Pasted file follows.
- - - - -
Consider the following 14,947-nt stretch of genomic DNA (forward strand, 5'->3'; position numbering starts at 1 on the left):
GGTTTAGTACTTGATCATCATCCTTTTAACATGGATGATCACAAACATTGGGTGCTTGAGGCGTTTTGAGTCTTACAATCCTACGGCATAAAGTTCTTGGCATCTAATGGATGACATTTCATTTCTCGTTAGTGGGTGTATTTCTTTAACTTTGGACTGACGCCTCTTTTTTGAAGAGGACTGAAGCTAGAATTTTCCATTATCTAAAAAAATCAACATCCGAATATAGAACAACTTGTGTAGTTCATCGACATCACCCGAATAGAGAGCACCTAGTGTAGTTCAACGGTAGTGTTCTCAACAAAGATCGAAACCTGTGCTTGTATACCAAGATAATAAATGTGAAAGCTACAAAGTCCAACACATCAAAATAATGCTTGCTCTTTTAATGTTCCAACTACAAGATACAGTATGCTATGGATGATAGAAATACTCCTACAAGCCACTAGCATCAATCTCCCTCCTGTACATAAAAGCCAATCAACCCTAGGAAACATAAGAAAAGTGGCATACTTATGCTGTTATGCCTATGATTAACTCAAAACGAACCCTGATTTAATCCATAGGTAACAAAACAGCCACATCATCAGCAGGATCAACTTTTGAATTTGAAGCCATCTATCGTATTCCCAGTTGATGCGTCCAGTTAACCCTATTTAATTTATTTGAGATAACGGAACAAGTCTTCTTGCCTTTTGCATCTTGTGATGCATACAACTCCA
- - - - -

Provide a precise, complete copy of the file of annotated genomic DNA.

Consider the following 14,947-nt stretch of genomic DNA (forward strand, 5'->3'; position numbering starts at 1 on the left):
GGTTTAGTACTTGATCATCATCCTTTTAACATGGATGATCACAAACATTGGGTGCTTGAGGCGTTTTGAGTCTTACAATCCTACGGCATAAAGTTCTTGGCATCTAATGGATGACATTTCATTTCTCGTTAGTGGGTGTATTTCTTTAACTTTGGACTGACGCCTCTTTTTTGAAGAGGACTGAAGCTAGAATTTTCCATTATCTAAAAAAATCAACATCCGAATATAGAACAACTTGTGTAGTTCATCGACATCACCCGAATAGAGAGCACCTAGTGTAGTTCAACGGTAGTGTTCTCAACAAAGATCGAAACCTGTGCTTGTATACCAAGATAATAAATGTGAAAGCTACAAAGTCCAACACATCAAAATAATGCTTGCTCTTTTAATGTTCCAACTACAAGATACAGTATGCTATGGATGATAGAAATACTCCTACAAGCCACTAGCATCAATCTCCCTCCTGTACATAAAAGCCAATCAACCCTAGGAAACATAAGAAAAGTGGCATACTTATGCTGTTATGCCTATGATTAACTCAAAACGAACCCTGATTTAATCCATAGGTAACAAAACAGCCACATCATCAGCAGGATCAACTTTTGAATTTGAAGCCATCTATCGTATTCCCAGTTGATGCGTCCAGTTAACCCTATTTAATTTATTTGAGATAACGGAACAAGTCTTCTTGCCTTTTGCATCTTGTGATGCATACAACTCCA